American Essayist and Critic
Edwin Percy Whipple
American Essayist and Critic
Nothing is rarer than the use of a word in its exact meaning.
Wit is an unexpected explosion of thought.
His genius, it is true, was of a peculiar kind; the genius of character, of thought, and the objects of thought solidified and concentrated into active faculty. He belongs to that rare class of men--rare as Homers and Miltons, rare as Platos and Newtons--who have impressed their characters upon nations without pampering national vices. Such men have natures broad enough to include all the facts of a people's practical life, and deep enough to discern the spiritual laws which underlie, animate, and govern those facts.
Nothing lives in literature but that which has in it the vitality of creative art; and it would be safe advice to the young to read nothing but what is old.
The invention of printing added a new element of power to the race. From that hour the brain and not the arm, the thinker and not the soldier, books and not kings, were to rule the world; and weapons, forged in the mind, keen-edged and brighter than the sunbeam, were to supplant the sword and the battle-ax.
Wit, bright, rapid, and blasting as the lightning, flashes, strikes, and vanishes, in an instant; humor, warm and all-embracing as the sunshine, bathes its object in a genial and abiding light.The very large, very respectable, and very knowing class of misanthropes who rejoice in the name of grumblers,--persons who are so sure that the world is going to ruin, that they resent every attempt to comfort them as an insult to their sagacity, and accordingly seek their chief consolation in being inconsolable, their chief pleasure in being displeased.
Humor implies a sure conception of the beautiful, the majestic, and the true, by whose light it surveys and shapes their opposites. It is an humane influence, softening with mirth the ragged inequalities of existence, prompting tolerant views of life, bridging over the spaces which separate the lofty from the lowly, the great from the humble.
Nothing really succeeds which is not based on reality; sham, in a large sense, is never successful. In the life of the individual, as in the more comprehensive life of the State, pretension is nothing and power is everything.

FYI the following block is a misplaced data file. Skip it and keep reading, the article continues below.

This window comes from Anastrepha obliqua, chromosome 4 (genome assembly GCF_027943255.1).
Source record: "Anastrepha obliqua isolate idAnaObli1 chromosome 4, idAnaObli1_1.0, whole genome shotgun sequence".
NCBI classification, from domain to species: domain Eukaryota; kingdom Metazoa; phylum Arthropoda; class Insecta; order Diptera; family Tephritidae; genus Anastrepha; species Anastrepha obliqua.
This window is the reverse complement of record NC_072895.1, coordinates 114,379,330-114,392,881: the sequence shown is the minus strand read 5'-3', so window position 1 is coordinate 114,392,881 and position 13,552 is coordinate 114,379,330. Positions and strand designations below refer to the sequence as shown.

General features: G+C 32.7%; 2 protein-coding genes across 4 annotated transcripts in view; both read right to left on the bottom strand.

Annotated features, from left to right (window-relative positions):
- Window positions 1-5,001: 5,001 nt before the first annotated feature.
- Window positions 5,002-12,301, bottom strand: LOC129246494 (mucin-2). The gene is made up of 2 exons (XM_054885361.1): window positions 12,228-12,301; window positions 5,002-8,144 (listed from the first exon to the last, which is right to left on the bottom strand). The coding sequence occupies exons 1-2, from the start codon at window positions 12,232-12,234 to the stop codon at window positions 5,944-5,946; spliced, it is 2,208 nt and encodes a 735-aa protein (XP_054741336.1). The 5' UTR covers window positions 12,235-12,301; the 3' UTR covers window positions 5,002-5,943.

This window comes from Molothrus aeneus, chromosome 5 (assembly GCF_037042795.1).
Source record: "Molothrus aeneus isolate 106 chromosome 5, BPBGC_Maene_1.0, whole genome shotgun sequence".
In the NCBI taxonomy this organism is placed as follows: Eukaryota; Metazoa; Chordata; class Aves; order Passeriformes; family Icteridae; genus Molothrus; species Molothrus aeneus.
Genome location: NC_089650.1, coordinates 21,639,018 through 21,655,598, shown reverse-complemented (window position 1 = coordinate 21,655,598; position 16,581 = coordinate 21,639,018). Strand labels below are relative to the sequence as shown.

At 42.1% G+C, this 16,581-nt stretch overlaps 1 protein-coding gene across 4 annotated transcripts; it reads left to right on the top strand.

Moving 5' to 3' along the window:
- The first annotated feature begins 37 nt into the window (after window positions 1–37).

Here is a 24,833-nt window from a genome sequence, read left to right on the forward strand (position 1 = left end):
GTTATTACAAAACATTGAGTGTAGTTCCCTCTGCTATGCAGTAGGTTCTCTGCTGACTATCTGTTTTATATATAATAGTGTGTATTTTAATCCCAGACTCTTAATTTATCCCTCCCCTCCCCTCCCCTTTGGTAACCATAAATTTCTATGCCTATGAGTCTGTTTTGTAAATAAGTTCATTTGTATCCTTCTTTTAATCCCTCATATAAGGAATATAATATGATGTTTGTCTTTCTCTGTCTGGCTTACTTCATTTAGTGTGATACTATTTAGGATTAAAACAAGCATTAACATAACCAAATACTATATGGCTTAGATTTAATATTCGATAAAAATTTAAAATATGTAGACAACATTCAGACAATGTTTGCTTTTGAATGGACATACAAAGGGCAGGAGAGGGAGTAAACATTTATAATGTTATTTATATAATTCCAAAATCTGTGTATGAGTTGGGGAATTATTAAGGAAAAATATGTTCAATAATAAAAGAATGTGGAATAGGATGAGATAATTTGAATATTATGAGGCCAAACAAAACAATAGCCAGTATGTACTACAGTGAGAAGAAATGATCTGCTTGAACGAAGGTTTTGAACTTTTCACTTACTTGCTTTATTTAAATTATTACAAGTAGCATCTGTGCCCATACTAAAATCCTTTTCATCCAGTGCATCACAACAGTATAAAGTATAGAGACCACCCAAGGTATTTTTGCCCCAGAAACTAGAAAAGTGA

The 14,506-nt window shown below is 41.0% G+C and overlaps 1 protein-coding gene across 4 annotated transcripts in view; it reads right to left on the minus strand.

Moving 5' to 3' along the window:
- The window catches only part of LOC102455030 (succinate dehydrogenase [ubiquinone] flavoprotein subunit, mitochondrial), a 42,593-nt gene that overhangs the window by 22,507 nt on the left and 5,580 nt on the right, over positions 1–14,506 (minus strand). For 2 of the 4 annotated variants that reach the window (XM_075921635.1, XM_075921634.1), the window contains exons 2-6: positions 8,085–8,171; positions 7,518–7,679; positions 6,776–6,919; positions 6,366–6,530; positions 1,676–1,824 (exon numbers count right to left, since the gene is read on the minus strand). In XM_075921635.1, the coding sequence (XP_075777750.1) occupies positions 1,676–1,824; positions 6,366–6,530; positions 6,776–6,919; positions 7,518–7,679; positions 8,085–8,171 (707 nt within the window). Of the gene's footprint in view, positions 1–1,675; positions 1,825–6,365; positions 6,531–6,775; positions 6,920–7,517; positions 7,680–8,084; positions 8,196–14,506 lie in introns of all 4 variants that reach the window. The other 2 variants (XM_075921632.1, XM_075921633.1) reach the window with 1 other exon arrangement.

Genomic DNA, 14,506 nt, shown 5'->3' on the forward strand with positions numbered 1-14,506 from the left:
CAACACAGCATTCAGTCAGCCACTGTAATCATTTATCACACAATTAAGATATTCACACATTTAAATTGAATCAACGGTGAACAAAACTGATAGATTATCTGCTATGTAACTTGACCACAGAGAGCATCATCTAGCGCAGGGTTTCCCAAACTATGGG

The laughter which it creates is impish and devilish, the very mirth of fiends, and its wit the gleam and glare of infernal light.
Humor, warm and all-embracing as the sunshine, bathes its objects in a genial and abiding light.
Of the three prerequisites of genius; the first is soul; the second is soul; and the third is soul.
The minister's brain is often the "poor-box" of the church.
In most old communities there is a common sense even in sensuality. Vice itself gets gradually digested into a system, is amenable to certain laws of conventional propriety and honor, has for its object simply the gratification of its appetites, and frowns with quite a conservative air on all new inventions, all untried experiments in iniquity.
Pretension is nothing; power is everything.
The purity of the critical ermine, like that of the judicial, is often soiled by contact with politics.
Irony is an insult conveyed in the form of a compliment
Sin, every day, takes out a patent for some new invention.
The strife of politics tends to unsettle the calmest understanding, and ulcerate the most benevolent heart. - There are no bigotries or absurdities too gross for parties to create or adopt under the stimulus of political passions.
Irony is an insult conveyed in the form of a compliment; insinuating the most galling satire under the phraseology of panegyric; placing its victim naked on a bed of briers and thistles, thinly covered with rose-leaves; adorning his brow with a crown of gold, which burns into his brain; teasing and fretting, and riddling him through and through, with incessant discharges of hot shot from a masked battery; laying bare the most sensitive and shrinking nerves of his mind, and then blandly touching them with ice, or smilingly pricking them with needles.
Some men find happiness in gluttony and in drunkenness, but no delicate viands can touch their taste with the thrill of pleasure, and what generosity there is in wine steadily refuses to impart its glow to their shriveled hearts.
There is a natural disposition with us to judge an author's personal character by the character of his works. We find it difficult to understand the common antithesis of a good writer and a bad man.
It is at once the thinnest and most effective of all the coverings under which duncedom sneaks and skulks.
Sydney Smith playfully says that common sense was invented by Socrates, that philosopher having been one of its most conspicuous exemplars in conducting the contest of practical sagacity against stupid prejudice and illusory beliefs.